Brexit watch: CBRE downgrades economic outlook for UK as Chancellor readies £17 billion no-deal response

Chancellor Sajid Javid is preparing a “significant economic policy response” to the tune of an additional £16.6 billion of financial support to businesses affected by the disruption caused by a potential no-deal Brexit including £4.3 billion in 2019/20.

Policies under consideration include a temporary corporation tax holiday, cuts to national insurance contributions, as well as direct support for sectors affected by EU trade disruption, including food and farming.

The passing of the March deadline for leaving the EU and the extension of Article 50 has been reflected in considerable volatility in official output data

Stockpiling in advance of the expected Brexit deadline led to reasonable growth in Q1 but manufacturing output growth plunged by 4.1% in April – and was largely responsible for dragging down overall GDP growth by 0.3%, according to CBRE.

The services PMI index, for example, has indicated little growth all year while the construction and manufacturing PMIs are now well into negative territory. This could indicate a few difficult months ahead, suggests CBRE. The labour market, by contrast, has been much more stable with steady growth in employment recorded through 2019 so far, and the unemployment rate is down to 3.8%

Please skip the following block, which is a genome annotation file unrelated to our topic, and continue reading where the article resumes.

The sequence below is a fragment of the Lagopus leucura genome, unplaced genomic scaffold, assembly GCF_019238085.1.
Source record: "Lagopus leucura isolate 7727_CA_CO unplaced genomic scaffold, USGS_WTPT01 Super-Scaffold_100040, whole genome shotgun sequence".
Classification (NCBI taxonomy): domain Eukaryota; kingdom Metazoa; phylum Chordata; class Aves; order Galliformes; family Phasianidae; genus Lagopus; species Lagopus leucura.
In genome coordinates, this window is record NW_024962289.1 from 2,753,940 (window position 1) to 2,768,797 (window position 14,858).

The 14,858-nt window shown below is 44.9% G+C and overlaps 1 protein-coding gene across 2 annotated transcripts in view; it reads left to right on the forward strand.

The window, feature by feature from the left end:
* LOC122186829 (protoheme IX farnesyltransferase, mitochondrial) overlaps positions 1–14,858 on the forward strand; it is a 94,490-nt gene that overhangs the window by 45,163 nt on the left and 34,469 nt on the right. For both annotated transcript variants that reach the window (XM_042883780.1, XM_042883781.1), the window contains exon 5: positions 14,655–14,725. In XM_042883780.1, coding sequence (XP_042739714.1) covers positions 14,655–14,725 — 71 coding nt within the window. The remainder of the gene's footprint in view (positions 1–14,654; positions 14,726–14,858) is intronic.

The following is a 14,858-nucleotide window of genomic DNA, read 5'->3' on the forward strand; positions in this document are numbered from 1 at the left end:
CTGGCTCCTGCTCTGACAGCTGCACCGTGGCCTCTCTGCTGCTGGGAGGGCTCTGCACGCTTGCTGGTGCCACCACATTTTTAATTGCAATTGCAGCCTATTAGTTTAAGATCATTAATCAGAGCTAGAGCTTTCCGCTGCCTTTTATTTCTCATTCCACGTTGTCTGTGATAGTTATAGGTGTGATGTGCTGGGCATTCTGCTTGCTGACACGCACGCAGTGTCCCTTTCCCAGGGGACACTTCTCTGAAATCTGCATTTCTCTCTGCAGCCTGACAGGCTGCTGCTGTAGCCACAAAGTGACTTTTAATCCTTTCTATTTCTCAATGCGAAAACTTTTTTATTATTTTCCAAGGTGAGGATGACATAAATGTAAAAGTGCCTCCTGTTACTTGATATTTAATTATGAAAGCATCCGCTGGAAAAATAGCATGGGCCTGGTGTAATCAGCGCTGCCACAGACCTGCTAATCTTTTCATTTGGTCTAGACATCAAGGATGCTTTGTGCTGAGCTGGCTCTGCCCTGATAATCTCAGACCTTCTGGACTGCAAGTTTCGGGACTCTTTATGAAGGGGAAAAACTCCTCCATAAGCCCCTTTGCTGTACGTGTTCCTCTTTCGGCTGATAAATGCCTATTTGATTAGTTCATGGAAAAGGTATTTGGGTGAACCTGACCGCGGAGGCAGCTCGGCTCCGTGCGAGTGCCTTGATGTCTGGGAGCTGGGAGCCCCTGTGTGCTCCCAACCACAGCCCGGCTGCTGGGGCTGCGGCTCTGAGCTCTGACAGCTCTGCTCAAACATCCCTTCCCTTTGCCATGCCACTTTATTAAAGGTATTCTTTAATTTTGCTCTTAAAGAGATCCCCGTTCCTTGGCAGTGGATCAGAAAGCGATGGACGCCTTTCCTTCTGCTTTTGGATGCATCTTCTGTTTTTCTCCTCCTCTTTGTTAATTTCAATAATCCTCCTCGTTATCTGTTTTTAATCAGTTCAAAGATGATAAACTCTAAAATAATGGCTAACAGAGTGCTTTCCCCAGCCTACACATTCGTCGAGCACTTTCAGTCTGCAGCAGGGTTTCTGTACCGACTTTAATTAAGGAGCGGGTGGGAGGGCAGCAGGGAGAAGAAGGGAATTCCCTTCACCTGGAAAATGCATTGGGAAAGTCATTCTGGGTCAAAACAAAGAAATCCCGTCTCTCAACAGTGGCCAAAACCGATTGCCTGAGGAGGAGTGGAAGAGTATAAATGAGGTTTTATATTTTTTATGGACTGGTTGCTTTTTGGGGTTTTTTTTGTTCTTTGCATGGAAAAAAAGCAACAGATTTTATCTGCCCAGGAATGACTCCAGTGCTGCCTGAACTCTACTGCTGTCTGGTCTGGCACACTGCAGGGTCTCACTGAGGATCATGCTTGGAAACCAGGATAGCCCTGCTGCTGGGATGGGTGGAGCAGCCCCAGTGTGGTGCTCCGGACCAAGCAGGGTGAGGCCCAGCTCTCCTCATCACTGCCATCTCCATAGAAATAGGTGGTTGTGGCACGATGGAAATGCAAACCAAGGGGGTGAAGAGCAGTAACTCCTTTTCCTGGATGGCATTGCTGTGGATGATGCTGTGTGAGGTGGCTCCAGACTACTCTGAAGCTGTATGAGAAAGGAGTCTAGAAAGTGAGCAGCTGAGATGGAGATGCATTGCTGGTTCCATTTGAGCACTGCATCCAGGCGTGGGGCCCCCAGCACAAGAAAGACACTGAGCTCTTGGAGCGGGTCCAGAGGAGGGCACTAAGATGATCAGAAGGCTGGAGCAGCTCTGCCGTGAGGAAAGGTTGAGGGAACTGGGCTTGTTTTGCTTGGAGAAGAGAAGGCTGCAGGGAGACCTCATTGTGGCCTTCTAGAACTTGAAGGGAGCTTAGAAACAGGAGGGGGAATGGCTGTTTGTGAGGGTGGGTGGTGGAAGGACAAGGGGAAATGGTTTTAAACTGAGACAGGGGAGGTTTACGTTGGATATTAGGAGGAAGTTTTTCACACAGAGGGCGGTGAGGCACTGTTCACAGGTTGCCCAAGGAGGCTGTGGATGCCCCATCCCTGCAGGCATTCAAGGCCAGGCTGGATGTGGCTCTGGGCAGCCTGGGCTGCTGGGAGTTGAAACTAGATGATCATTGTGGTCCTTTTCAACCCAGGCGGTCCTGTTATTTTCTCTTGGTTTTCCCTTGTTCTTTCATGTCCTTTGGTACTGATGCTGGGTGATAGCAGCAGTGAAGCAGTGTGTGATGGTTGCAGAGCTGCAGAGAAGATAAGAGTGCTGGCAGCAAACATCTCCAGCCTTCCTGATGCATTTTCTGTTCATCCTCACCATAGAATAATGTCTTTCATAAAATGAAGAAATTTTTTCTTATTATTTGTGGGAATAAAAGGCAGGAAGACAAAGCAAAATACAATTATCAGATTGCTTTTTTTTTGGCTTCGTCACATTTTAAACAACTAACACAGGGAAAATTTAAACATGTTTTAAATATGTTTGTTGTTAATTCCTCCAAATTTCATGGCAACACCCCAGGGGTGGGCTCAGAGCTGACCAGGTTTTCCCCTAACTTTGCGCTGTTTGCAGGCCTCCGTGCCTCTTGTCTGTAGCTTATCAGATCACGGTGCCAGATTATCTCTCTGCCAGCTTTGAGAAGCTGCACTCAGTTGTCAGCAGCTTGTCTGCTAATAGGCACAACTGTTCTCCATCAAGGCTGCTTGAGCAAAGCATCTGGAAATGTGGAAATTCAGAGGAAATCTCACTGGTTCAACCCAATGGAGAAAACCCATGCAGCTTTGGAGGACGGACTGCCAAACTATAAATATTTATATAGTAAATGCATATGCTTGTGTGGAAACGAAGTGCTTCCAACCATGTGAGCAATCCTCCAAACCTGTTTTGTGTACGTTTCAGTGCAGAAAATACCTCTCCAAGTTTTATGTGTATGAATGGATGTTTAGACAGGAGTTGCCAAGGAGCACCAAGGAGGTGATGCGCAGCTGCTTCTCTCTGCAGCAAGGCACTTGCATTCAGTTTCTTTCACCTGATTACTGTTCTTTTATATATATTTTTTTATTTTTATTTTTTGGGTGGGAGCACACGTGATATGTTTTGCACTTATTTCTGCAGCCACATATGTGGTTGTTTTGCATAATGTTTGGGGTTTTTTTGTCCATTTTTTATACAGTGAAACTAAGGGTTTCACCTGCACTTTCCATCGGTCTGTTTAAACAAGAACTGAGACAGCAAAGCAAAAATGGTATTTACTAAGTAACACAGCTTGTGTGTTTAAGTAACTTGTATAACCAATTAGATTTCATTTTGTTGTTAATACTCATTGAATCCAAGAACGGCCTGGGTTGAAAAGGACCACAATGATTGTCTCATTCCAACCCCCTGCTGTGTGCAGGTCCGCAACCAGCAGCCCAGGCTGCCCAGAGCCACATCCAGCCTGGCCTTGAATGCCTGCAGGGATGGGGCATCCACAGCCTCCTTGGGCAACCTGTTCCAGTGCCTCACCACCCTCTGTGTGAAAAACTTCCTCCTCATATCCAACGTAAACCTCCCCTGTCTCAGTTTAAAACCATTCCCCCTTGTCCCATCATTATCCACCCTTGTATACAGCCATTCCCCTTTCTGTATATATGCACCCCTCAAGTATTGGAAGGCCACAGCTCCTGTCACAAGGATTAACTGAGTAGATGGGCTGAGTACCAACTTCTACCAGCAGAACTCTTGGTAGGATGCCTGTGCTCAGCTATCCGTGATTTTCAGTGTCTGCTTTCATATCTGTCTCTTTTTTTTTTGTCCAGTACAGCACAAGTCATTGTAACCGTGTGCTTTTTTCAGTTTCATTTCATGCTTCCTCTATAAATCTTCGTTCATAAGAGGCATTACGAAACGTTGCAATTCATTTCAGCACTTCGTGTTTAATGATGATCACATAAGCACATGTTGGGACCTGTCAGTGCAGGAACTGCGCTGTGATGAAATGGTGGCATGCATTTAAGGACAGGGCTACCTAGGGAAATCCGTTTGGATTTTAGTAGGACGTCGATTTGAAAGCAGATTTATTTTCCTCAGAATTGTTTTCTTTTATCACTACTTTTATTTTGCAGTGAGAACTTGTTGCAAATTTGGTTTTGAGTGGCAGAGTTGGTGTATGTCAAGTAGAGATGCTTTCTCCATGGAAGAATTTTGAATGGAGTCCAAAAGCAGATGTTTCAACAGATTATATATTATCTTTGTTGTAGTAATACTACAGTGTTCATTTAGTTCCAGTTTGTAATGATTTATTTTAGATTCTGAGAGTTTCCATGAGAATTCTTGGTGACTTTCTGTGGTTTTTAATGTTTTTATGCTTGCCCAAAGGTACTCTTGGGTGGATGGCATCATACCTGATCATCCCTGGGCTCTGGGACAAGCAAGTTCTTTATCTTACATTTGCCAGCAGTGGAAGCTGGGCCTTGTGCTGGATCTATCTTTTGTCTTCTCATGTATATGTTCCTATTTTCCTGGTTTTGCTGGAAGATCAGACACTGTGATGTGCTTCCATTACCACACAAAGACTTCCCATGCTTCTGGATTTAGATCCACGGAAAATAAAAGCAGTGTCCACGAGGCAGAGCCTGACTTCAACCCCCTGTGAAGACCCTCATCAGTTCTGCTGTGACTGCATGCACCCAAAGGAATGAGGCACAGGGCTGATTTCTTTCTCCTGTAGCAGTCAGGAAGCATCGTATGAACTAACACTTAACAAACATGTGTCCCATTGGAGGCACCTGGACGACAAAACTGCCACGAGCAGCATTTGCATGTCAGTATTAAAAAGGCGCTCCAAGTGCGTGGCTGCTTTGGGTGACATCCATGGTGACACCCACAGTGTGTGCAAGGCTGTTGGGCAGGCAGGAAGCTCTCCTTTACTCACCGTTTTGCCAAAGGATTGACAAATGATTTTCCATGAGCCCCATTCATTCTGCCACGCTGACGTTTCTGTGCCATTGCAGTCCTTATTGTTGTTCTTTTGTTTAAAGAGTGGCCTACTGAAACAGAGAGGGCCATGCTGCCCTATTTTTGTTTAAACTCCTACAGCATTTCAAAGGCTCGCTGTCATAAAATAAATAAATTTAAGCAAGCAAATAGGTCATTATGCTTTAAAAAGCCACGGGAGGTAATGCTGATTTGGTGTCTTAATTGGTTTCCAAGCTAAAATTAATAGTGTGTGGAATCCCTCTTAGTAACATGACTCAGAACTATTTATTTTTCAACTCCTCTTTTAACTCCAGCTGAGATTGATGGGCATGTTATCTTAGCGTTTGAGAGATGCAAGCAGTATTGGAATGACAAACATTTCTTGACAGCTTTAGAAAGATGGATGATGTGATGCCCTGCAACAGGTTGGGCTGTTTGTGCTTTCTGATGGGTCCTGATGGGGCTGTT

Retail sales are doing very well, growing by 3.4% in Q2 2019 compared to the same quarter a year ago and at an annualised rate of 4.4% so far this year. Even allowing for increased e-commerce sales, store-based retail sales have grown at an annualised rate of 2.8%. This counterintuitive positive trend likely masks a reality of struggling retailers and maintaining sales volumes by steep discounting which will be weighing down margins.

Capital Economics suggests that the use of CVAs by store retailers may have peaked – citing nine store retailer CVAs over the year to Q2, compared to 12 in the year to 2018 Q3. However, the picture presented by Capital Economics is nuanced.

Amy Wood, Property Economist, at Capital Economics wrote:

“Given that CVAs lower the overall market rent and that those retailers who have been subject to a CVA are still at risk of insolvency, we think that retail rental values have further to fall.”

Capital Economics’ forecast that retail rental values will fall by 7% over the next two years, compared to the median consensus expectation of a 5.8% cumulative fall over this same period.

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